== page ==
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The first (Toni Griffin - Archie's Accidental Kidnapping) and the second story (Angel Martinez - Hell For The Company), while different in setting, had similarities in the mood and the theme: Toni Griffin imagines shapeshifter hounds from Hell on the hunt for half-Angels going wild; during one of these quests, Adze finds his mate, not it's only a question of convincing the cute boy he isn't as bad as he looks. Archie may be only a human, but he is clever and funny, and with a wicked streak that well fit with Adze. Angel Martinez chooses a sci-fi setting, imagining a far away future in the aftermath of a war between Angels and Demons. Shax is a demon, but he is not evil, as Ness will discover: a lost Angels, Ness will be nurtured back to health by Shax, and for that Ness will be forever grateful, but that is not the reason why he falls for Shax, Shax is the life and the love Ness has always desired. In both stories there is the connections with Demons and Angels, but other than that, there is also the approach to Demons, considering them more like overgrown kids who like to play more than make war. Funny and light, both stories were right to have you smile.

Totally different mood for Freddy Mackay - Internment, a bittersweet tale about love lost, found, lost and found again; Tadashi is a kitsune, a Japanese demon with the gift to change into a fox. The gift is also a burden, when Tadashi, still grieving the loss of his lover, will search his vengeance. Berg is the local vet, used to visit the shrine of Tadashi's family on the mountain when he was a kid; he had also a crush on Tadashi at the time, but as a little kid he didn't understand his feelings, and when he meets Tadashi again as an adult, he is married and with a child coming soon. Theirs seems to be a doomed love. Being this a romance, there will be a uplifting ending, but not without the two men deeply suffering for it.

Internment stood aside from the other two stories both for the length than the mood. But in any case, longer or shorter, all three stories are good, and I enjoyed this anthology quite a lot.

Series: Mischief Corner Anthologies
Paperback: 290 pages
Publisher: CreateSpace Independent Publishing Platform; First edition (August 29, 2013)
Language: English
ISBN-10: 1495282376
ISBN-13: 978-1495282379
Amazon: The Horns & Halos Collection (Mischief Corner Anthologies) (Volume 2)
Amazon Kindle: The Horns & Halos Collection (Mischief Corner Anthologies) (Volume 2)



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The story of Brute and Gray was so sweet that I'm not ashamed to say in more than one occasion my eyes were brimming with tears. It was an out and loud crying, but more a lump in the throat, something that I managed to contain but nonetheless emotional. I was able to rein my emotions only cause, as I said, the story was sweet, even cute sometime.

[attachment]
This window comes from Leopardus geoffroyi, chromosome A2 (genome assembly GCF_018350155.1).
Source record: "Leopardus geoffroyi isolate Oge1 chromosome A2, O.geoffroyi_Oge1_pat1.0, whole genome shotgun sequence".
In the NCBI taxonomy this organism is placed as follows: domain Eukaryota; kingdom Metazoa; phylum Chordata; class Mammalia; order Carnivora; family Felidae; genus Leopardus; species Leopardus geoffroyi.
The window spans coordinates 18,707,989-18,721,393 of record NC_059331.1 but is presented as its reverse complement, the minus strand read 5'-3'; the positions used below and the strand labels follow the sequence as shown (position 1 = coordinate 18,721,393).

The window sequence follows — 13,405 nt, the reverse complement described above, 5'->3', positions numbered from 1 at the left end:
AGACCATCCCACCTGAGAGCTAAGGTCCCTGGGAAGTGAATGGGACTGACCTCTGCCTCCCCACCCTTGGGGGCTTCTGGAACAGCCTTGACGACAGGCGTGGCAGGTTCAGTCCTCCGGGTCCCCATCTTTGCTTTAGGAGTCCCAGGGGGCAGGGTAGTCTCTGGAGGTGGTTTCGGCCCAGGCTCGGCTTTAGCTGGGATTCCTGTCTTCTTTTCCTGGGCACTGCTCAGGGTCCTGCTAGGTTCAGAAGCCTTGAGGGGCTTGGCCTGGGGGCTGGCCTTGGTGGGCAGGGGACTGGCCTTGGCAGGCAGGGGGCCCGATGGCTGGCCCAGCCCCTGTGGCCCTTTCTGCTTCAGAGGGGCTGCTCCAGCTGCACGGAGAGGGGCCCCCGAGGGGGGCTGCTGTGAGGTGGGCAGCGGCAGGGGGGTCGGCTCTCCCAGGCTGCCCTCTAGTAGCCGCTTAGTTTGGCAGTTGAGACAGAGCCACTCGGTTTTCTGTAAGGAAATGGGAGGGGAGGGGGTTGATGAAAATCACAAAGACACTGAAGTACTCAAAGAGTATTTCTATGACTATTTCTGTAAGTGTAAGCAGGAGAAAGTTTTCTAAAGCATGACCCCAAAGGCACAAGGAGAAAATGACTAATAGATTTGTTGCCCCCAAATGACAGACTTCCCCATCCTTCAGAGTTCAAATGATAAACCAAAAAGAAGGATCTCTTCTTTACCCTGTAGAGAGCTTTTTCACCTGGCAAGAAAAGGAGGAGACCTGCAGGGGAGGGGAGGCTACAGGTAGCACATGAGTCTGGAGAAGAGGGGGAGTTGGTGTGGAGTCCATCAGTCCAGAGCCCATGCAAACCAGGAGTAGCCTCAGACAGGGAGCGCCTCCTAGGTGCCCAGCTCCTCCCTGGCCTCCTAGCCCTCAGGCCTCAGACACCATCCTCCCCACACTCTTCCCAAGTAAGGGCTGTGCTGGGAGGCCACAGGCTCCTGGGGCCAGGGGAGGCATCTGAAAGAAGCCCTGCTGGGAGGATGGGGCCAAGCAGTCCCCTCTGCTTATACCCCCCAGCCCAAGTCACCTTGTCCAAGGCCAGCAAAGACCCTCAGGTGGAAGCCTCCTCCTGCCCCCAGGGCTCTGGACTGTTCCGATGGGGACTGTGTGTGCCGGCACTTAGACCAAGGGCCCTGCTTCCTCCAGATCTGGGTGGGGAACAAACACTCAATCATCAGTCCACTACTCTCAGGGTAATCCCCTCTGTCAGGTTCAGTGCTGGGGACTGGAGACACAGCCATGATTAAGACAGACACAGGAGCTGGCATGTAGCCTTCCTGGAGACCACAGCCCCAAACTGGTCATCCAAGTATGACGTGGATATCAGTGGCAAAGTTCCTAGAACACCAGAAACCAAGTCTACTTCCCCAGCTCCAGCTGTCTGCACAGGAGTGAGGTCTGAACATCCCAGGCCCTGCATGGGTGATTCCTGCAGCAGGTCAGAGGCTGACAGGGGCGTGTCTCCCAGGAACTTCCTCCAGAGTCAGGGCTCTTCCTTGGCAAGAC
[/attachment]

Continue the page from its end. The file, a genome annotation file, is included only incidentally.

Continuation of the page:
Brute is not an ogre, but he is not far from it; very tall, and truth be told, quite ugly, he hadn't many chances at happiness; that he prefers men isn't apparently a problem, the problem is that male or female, no one is really attracted to him, cause before knowing him, and the good man he is, they see the ugliness, and no one has cared to go beyond that. Than a chance brings him to the court and he is apprenticed as guardian of a very special prisoner, a blind man and a witch to both. Brute didn't know Gray from before, he doesn't know what the man did, what he knows is that Gray was mistreated, and that he is hurting, and Brute doesn't like to see anyone hurt. Kindness will give space to friendship, comfort to desire, and soon enough, Brute and Gray are in love with each other, but Gray is still a captive.

I had the feeling the novel was more dramatic, I was expecting a tragedy to happen, and instead, while they have to face oddities and difficulties, the author managed to stay on a light tone, so much that, while commonly I don't like very much Fantasy novel, I truly enjoy this one, so much to list it as one of my favorites of this year.

Paperback: 270 pages
Publisher: Dreamspinner Press (December 3, 2012)
Language: English
ISBN-10: 1623802261
ISBN-13: 978-1623802264
Amazon: Brute
Amazon Kindle: Brute



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Pretty nice "contemporary" fantasy romance, about a dual (meaning a born fox shapeshifter, dual cause he has two born shape, human and animal) and a male witch (actually a red witch, which, apparently, is keen on sex, but it's also monogamous) falling in love in the Sin City, Las Vegas, while investigating the strange deaths of other otherworldly creatures.

It was a good mix of humor and paranormal, that right touch of romantic comedy, with a push on romantic. Tag, the fox, is from a breed who basically approves not only menages a trois (he is a trickster, usually paired with a lord and a lady), but also polyamory in various deployment versions. Tag is bisexual, he has not really preference for men or women, probably he would be more comfortable with a pairing including both of them. But instead Paul, the witch, is bisexual as well, but he has always been more inclined to women. To both disconcerting, they are not only attracted to each other, their inner side are also considering exclusivity, something that, for the fox side of Tag has always been inconceivable.